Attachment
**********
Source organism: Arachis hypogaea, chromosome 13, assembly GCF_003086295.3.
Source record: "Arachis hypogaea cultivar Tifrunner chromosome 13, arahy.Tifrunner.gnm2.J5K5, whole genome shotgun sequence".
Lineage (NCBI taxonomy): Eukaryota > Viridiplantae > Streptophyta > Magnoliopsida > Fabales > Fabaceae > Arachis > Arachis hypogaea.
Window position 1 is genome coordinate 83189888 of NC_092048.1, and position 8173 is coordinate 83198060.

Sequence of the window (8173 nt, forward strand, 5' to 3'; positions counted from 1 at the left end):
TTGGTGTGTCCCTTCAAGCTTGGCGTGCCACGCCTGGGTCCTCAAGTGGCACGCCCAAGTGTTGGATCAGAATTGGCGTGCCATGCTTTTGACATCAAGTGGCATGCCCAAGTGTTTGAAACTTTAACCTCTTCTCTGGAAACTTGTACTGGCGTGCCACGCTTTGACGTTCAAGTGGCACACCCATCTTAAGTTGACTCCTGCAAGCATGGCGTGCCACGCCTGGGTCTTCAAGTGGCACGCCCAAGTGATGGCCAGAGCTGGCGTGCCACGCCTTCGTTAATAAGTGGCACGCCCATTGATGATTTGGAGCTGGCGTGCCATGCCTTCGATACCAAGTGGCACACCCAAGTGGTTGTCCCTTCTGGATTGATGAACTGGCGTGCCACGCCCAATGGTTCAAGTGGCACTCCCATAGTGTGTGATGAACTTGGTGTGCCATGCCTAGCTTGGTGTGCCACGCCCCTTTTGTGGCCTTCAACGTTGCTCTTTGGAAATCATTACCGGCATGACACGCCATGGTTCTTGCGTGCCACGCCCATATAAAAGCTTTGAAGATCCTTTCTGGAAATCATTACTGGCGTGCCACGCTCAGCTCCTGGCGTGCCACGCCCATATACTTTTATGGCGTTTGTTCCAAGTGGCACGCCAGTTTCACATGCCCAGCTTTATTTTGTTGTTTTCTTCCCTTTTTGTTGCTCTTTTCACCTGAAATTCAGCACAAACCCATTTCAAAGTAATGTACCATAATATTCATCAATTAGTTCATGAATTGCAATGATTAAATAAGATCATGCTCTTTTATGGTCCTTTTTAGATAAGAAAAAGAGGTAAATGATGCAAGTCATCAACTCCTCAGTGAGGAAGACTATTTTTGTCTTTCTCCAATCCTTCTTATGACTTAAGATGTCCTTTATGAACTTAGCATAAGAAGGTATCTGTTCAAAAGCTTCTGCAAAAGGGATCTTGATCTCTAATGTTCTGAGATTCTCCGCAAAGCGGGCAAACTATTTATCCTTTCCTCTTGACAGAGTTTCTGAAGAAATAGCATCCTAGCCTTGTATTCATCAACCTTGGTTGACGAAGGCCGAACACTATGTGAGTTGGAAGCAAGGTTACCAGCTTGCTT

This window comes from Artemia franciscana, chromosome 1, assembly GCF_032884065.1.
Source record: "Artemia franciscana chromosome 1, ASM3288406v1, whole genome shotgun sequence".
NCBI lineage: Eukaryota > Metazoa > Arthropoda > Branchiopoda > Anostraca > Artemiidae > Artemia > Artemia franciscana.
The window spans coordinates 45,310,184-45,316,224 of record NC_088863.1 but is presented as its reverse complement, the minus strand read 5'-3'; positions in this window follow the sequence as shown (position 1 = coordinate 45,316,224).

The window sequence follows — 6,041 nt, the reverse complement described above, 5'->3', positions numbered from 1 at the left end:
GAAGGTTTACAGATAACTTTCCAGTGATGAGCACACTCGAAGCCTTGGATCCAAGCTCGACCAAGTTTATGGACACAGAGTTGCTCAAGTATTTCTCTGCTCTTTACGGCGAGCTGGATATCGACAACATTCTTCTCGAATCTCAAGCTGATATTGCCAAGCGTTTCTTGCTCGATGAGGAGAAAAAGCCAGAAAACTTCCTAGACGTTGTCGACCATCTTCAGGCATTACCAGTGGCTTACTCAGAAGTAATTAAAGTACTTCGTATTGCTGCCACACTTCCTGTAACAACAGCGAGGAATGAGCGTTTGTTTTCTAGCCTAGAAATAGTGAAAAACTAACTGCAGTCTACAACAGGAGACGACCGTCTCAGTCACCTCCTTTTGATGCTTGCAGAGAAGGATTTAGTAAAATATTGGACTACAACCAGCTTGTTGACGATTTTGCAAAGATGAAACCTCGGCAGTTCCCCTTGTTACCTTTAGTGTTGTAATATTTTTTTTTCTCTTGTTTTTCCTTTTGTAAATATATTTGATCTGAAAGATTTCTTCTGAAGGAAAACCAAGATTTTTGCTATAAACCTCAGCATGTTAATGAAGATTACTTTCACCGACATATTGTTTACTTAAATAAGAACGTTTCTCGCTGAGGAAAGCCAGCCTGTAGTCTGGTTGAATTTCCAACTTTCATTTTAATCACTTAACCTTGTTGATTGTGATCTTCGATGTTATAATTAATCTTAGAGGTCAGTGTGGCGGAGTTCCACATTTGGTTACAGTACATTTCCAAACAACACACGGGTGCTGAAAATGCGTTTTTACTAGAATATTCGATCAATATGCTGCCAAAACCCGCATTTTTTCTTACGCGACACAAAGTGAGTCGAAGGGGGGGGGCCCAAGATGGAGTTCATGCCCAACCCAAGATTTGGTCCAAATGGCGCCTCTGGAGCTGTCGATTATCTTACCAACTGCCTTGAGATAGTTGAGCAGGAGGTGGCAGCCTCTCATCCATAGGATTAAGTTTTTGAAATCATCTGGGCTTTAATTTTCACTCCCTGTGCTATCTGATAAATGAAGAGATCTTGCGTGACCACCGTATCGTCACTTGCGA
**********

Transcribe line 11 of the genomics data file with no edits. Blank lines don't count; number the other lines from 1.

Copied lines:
The window sequence follows — 6,041 nt, the reverse complement described above, 5'->3', positions numbered from 1 at the left end: